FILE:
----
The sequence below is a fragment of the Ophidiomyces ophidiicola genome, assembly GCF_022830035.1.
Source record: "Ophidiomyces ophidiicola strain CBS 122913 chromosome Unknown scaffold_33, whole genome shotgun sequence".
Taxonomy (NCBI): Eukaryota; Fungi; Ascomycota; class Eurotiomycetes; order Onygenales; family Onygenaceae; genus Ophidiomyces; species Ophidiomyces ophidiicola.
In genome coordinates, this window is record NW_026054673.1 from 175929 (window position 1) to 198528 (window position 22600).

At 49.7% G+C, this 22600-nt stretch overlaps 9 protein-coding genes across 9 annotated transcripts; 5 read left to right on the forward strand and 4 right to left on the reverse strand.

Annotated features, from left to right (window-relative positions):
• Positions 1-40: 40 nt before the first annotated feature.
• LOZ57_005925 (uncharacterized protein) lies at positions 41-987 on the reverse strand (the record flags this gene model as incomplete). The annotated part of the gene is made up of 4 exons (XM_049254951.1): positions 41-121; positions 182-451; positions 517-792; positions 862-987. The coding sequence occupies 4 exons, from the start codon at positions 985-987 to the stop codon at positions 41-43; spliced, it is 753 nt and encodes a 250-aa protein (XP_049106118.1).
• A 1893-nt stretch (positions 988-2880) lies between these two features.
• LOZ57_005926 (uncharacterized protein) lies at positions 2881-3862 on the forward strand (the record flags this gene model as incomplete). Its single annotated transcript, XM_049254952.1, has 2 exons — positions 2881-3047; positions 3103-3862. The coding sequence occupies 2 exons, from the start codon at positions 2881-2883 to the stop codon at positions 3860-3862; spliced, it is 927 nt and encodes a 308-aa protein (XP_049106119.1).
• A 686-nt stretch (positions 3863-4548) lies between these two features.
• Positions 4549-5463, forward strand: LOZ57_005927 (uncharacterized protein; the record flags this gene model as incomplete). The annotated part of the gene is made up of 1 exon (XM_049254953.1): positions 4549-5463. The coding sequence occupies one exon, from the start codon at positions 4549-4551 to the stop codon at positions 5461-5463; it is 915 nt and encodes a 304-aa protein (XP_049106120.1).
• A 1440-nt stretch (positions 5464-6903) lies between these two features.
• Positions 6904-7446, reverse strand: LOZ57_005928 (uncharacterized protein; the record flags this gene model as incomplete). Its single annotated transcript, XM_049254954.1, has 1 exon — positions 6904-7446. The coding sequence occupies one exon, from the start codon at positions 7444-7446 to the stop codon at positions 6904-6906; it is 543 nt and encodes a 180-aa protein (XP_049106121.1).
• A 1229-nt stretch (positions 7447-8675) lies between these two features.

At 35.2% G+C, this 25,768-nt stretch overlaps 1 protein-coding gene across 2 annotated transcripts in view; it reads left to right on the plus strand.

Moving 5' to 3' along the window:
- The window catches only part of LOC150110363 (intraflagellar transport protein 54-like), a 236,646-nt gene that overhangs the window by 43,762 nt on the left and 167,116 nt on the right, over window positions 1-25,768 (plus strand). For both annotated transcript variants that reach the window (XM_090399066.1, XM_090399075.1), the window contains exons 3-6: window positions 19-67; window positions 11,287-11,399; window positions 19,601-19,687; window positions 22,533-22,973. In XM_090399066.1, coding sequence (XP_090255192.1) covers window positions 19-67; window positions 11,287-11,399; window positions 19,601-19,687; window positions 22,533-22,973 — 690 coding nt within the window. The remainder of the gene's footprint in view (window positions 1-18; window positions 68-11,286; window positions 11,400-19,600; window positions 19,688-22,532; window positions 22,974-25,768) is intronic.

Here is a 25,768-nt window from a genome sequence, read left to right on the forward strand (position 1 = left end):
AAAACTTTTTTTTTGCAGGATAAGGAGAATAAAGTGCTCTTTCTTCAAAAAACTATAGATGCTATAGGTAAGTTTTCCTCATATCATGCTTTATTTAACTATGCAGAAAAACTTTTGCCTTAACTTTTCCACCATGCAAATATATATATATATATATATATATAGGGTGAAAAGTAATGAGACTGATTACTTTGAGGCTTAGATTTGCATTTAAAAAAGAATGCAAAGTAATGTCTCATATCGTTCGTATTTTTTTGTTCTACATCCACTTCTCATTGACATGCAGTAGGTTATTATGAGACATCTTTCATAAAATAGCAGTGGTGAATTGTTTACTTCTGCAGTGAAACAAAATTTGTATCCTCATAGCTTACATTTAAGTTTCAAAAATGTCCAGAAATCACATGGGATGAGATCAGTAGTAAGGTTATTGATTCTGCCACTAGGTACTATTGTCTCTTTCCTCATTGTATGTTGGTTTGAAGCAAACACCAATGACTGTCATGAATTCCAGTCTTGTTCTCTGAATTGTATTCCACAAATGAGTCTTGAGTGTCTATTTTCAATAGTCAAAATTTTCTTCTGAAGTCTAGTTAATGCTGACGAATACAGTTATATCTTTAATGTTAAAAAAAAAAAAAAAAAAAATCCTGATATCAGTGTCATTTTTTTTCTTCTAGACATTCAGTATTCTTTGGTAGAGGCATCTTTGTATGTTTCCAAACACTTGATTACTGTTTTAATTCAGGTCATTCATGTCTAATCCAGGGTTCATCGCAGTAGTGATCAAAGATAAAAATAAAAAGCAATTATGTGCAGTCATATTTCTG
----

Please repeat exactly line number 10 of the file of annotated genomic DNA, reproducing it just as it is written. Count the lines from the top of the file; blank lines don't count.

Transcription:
• LOZ57_005926 (uncharacterized protein) lies at positions 2881-3862 on the forward strand (the record flags this gene model as incomplete). Its single annotated transcript, XM_049254952.1, has 2 exons — positions 2881-3047; positions 3103-3862. The coding sequence occupies 2 exons, from the start codon at positions 2881-2883 to the stop codon at positions 3860-3862; spliced, it is 927 nt and encodes a 308-aa protein (XP_049106119.1).